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Color Theory

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Date Added: 9th December 2009
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This is a very simple example - each of the stripes is filled with ONE colour of one value - NO GRADIENT, but put next to a colour of a different value, the brighter becomes even more bright, the darker gets even more dark when it meets the other one. On the image you see gradients, that are physically not there, it's just an optical illusion. That's the rule you have to understand - you can strenghten the colour with the value contrast, and you have colour contrast with it too. Also the colour seems different alone than among other colours, so the colours affect each other. The maximum contrast you get by putting together filling colours.
Here H. Parramon shows how it is imoprtant to get proper background colours. ON this Francesco Serra painting the background is changed. On the first one - the background is reddish, the contrast makes the olive skin and blouse of the girl more green. That shows the influence of the red background on the character. The second one has more golden background. That makes the girl faint, she dssolves into the back, it makes her less important in the picture, accenting the background. It is heavy and makes the skin colour gray. In both examples the background is also too active, drawing attention away from the girl.

Here we have the original painting, where the background is blue with some tones of green. This is the perfect choice for the background colour, because the filling colour for the yellow is blue. Here also artist made a contrast of values - where the skin is light - the background is dark, where the skin is dark - the opposite - look at the hair at the forehead, the neck, the arm. Thru the contrasts he takes the character out of the portrait into the first plane. He also accents the girl with the black outline. Notice also the presence of the filling colours in shadows on the blouse - they are green, and the blouse is faint blue in some places. The artist always thought of the filling colours while painting that.

So to sum up - with one brush stroke you don't paint just a spot, you also paint the area around it (Chevreul)


Part 5 - Using black and white, shading

As I said before - the first thing that a man thinks when paints is - to make it lighter I have to add white, to make it darker - black. Well, not exactly. Let me show you.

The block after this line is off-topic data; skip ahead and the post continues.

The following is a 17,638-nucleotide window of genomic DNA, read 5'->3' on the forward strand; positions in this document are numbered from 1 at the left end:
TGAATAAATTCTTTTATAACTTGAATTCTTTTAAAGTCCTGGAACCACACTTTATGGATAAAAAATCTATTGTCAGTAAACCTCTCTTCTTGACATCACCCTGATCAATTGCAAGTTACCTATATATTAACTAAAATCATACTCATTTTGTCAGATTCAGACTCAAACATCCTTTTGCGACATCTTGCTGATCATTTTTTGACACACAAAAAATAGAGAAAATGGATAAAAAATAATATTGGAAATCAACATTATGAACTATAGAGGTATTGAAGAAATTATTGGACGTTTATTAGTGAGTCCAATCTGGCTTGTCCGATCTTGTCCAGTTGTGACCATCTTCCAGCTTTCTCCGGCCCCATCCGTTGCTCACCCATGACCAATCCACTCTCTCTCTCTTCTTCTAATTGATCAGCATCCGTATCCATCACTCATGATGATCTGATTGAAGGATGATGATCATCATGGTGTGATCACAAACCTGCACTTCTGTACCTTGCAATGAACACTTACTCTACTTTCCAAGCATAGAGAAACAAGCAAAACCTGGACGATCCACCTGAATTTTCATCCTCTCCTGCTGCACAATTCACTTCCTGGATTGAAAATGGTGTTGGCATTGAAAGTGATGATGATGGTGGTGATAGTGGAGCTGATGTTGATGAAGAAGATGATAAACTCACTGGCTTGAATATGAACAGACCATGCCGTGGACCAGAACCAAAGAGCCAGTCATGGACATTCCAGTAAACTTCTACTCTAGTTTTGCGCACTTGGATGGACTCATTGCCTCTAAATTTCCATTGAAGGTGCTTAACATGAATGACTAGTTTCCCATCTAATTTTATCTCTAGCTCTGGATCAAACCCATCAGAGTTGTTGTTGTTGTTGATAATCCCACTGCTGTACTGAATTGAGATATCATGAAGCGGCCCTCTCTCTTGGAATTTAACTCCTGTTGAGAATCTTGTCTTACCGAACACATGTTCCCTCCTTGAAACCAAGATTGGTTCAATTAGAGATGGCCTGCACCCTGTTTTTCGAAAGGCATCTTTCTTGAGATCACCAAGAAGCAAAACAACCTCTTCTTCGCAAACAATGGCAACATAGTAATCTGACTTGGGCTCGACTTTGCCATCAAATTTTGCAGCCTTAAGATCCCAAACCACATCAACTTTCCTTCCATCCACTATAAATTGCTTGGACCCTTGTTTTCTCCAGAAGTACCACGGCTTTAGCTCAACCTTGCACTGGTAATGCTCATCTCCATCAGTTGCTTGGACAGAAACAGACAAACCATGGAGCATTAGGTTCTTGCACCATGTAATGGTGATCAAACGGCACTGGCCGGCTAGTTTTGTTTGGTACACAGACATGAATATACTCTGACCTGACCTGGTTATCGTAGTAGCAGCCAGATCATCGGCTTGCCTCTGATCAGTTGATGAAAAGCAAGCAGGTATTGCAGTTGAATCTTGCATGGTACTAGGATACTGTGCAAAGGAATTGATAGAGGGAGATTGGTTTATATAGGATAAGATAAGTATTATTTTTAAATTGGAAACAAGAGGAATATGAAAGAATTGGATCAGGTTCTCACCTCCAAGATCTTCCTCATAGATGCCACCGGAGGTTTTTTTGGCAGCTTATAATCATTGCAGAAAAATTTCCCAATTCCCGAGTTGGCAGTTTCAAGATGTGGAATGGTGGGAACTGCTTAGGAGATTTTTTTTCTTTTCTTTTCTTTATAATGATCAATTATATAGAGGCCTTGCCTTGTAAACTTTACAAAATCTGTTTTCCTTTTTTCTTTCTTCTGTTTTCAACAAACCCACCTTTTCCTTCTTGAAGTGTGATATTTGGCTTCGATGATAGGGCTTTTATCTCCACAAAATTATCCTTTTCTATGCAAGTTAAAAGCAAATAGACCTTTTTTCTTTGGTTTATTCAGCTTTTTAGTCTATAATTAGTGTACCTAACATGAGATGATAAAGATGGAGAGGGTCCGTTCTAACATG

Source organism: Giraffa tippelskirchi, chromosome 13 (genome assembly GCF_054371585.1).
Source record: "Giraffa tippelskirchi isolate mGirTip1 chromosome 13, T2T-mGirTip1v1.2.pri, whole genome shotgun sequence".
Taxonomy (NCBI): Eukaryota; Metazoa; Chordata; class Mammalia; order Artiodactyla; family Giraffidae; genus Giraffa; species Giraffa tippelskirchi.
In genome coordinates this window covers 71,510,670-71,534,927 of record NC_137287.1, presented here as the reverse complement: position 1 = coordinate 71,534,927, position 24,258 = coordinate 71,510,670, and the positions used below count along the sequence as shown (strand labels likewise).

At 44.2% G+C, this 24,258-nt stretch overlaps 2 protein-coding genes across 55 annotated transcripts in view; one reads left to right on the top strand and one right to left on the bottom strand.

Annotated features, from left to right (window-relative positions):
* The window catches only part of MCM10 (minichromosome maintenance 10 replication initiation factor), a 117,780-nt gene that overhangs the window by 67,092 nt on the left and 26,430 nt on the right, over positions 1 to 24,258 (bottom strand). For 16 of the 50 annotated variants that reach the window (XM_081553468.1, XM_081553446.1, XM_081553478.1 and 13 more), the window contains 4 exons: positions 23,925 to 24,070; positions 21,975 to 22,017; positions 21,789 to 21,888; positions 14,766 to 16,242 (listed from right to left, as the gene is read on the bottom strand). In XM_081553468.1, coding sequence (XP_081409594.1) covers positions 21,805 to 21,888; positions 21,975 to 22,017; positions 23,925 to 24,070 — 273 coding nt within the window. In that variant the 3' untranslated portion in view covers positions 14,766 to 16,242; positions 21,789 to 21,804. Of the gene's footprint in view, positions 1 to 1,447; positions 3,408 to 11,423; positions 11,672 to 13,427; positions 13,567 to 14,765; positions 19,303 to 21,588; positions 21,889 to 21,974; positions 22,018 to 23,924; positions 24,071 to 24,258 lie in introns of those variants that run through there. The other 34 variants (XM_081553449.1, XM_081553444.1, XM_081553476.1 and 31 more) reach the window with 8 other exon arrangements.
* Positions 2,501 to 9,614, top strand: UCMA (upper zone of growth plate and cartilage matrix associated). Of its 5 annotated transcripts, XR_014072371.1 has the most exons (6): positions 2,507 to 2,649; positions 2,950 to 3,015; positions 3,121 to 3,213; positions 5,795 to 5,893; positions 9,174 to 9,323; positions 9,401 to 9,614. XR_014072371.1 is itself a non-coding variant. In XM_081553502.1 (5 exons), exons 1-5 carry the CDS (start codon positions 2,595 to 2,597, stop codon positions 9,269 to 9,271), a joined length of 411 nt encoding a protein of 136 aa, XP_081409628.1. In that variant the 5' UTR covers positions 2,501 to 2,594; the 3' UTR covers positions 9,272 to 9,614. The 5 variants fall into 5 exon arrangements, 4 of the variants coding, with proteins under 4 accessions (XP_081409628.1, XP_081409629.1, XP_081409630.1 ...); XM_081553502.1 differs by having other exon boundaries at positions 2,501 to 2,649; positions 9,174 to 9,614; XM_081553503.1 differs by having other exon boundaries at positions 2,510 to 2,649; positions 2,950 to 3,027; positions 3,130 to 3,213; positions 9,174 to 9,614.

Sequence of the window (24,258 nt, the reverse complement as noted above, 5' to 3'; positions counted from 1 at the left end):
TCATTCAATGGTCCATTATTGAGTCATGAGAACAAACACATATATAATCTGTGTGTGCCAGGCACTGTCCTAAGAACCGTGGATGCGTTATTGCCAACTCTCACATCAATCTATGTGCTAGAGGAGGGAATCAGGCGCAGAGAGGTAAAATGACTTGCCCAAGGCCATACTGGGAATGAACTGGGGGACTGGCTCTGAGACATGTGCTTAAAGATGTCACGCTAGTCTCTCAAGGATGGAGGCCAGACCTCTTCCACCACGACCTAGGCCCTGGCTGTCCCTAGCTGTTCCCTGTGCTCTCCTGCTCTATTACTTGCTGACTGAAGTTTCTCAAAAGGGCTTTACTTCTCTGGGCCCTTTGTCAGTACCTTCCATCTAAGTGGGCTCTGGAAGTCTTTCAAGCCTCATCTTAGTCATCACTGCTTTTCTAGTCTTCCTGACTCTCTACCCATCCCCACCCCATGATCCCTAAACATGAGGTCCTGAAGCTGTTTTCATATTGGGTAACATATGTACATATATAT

On this quick sketch you can see shaded bucket (let's just say that you see it). Looking at a first glance it's OK. But only OK, something is missing.

Here is a bucket with good colouristics. Here greater number of colours were used, the bucket looks more 3 dimensional, the filling colour is used in the shade to liven up the picture (to have a yellow background and blue shadow is not possible, but I used it to show you how can it be done and what it does with the picture). It looks much more alive and natural. The one above looks dirty, because it was shaded just with using black and white. For a better understanding compare the highlights. So - when it's possible - don't use white.

When painting, you have to always be aware of the surrounding environment, that can affect the thing that you paint. You have to observe, if the lighter areas are affected with blue, red or yellow colour... The shadows can also have dominant red or blue, as these are the darkest colours in the light spectrum. And be aware of what you want to show, what you want to accent. Overall it is common to use more desaturated colours, using live colours just to accent something you choose to be important in the picture.
Well, that's about it for a beginning. There are also some things to say about harmonizing the colours, tonations and rules about using them, but it's more advance. I'll write another tutorial covering those subjects, so stay tuned.

Michal Matczak, Moderator and Texture Artist for 3d Total.

To see more by Michal Matczak, check out Prime - The Definitive Digital Art Collection

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